Territorial disputes have defined modern politics, but political theorists and philosophers have said little about how to resolve such disputes fairly. Is it even possible to do so? If historical attachments or divine promises are decisive, it may t be. More significant than these largely subjective claims are the ways in which people interact with land over time. Building from this insight, Avery Kolers evaluates existing political theories and develops an attractive alternative. He presents a vel link between political legitimacy and environmental stewardship, and applies these ideas in an extended and balanced discussion of the Israeli-Palestinian dispute. The result is the first systematic rmative theory of territory, and an impressive example of applied philosophy. In addition to political theorists and philosophers, scholars and students of sociology, international relations, and human geography will find this book rewarding, as will anyone with wider interests in territory and justice.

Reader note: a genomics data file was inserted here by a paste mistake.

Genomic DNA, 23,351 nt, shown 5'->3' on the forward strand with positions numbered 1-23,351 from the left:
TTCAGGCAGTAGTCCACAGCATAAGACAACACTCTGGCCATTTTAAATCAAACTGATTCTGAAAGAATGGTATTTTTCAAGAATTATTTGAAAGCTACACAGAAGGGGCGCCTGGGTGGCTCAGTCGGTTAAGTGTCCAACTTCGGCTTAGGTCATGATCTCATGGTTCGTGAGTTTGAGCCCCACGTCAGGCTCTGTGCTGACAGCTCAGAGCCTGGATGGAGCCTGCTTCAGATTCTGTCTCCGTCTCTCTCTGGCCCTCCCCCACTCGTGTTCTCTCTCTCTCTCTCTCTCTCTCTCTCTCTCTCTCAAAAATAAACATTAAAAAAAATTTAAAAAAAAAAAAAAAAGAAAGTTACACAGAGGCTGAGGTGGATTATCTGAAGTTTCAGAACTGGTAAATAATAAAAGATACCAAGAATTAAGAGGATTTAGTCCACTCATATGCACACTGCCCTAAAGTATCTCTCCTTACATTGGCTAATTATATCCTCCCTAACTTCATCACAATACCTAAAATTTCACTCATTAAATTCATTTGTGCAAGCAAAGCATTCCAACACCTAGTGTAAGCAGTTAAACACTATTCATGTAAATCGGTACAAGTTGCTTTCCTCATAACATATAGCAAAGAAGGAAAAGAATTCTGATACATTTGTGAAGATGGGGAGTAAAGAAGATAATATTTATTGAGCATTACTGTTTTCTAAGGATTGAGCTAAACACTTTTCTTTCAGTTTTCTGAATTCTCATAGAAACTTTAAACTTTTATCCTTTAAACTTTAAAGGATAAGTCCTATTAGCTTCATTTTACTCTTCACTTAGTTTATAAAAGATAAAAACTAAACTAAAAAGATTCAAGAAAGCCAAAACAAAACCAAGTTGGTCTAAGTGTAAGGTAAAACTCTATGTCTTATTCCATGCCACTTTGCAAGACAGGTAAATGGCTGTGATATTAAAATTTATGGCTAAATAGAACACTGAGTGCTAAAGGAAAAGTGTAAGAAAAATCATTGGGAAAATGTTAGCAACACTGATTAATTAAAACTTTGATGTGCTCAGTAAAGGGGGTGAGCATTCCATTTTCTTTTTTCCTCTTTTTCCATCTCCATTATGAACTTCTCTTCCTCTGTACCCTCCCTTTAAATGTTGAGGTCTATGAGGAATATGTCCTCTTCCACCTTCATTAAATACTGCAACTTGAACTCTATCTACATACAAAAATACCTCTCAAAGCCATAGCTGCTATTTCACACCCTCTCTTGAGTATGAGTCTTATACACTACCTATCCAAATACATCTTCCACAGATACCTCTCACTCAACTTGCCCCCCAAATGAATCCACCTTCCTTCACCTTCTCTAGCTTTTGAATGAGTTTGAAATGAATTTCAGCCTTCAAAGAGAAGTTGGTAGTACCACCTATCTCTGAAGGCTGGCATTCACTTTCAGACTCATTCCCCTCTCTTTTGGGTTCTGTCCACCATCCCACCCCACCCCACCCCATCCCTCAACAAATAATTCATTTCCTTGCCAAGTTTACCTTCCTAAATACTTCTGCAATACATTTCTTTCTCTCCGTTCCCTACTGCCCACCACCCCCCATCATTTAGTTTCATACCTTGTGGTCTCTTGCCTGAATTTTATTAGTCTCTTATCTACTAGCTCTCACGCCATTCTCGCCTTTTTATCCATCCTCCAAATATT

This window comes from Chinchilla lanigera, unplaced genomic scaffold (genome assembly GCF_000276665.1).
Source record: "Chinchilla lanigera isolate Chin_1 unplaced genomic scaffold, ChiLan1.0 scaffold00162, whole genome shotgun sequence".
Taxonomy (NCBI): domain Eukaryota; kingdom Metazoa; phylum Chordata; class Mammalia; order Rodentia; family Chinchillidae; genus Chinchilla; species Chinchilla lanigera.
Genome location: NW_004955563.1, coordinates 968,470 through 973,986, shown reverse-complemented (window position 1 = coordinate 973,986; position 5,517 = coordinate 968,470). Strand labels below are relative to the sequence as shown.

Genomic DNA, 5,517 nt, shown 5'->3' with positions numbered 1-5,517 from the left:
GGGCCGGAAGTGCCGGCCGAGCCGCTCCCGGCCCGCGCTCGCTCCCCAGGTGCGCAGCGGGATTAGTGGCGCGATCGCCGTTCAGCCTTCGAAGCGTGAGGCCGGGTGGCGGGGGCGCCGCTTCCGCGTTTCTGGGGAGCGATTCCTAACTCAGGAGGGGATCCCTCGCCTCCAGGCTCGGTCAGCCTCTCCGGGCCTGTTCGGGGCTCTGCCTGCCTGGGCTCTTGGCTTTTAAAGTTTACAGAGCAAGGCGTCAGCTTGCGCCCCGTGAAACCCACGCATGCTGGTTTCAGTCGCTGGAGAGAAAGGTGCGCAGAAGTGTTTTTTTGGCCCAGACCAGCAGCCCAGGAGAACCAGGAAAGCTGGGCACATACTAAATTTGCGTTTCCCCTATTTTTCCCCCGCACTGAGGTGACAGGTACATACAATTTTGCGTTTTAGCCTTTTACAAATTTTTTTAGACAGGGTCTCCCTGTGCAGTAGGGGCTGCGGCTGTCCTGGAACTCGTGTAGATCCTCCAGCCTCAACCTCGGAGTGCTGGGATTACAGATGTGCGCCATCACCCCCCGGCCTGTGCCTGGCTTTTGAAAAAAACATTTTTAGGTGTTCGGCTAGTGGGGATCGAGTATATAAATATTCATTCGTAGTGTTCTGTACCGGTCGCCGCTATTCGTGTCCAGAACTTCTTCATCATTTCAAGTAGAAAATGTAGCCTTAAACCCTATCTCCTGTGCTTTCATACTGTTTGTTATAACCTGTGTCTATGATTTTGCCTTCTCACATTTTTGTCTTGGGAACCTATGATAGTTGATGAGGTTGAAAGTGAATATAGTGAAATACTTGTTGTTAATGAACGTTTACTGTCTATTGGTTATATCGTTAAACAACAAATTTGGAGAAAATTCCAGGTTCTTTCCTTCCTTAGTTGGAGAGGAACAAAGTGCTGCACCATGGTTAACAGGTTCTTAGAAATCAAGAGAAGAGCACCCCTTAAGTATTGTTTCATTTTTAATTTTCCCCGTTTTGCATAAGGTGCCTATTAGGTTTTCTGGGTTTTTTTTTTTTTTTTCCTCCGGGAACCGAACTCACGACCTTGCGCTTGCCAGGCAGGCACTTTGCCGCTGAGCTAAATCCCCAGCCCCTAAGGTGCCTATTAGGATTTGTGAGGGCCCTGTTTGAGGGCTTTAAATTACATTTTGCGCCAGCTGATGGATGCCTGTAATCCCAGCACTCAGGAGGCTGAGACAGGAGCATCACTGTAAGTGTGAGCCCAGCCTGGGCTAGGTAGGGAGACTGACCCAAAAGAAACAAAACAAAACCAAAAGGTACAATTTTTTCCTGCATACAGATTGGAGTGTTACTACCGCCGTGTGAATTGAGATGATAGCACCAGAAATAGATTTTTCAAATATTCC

Avery Kolers is Associate Professor in the Department of Philosophy at the University of Louisville.
Winner of Canadian Philosphical Association Book Prize (Prix du Livre de l'Association Canadienne de Philosophie) 2011.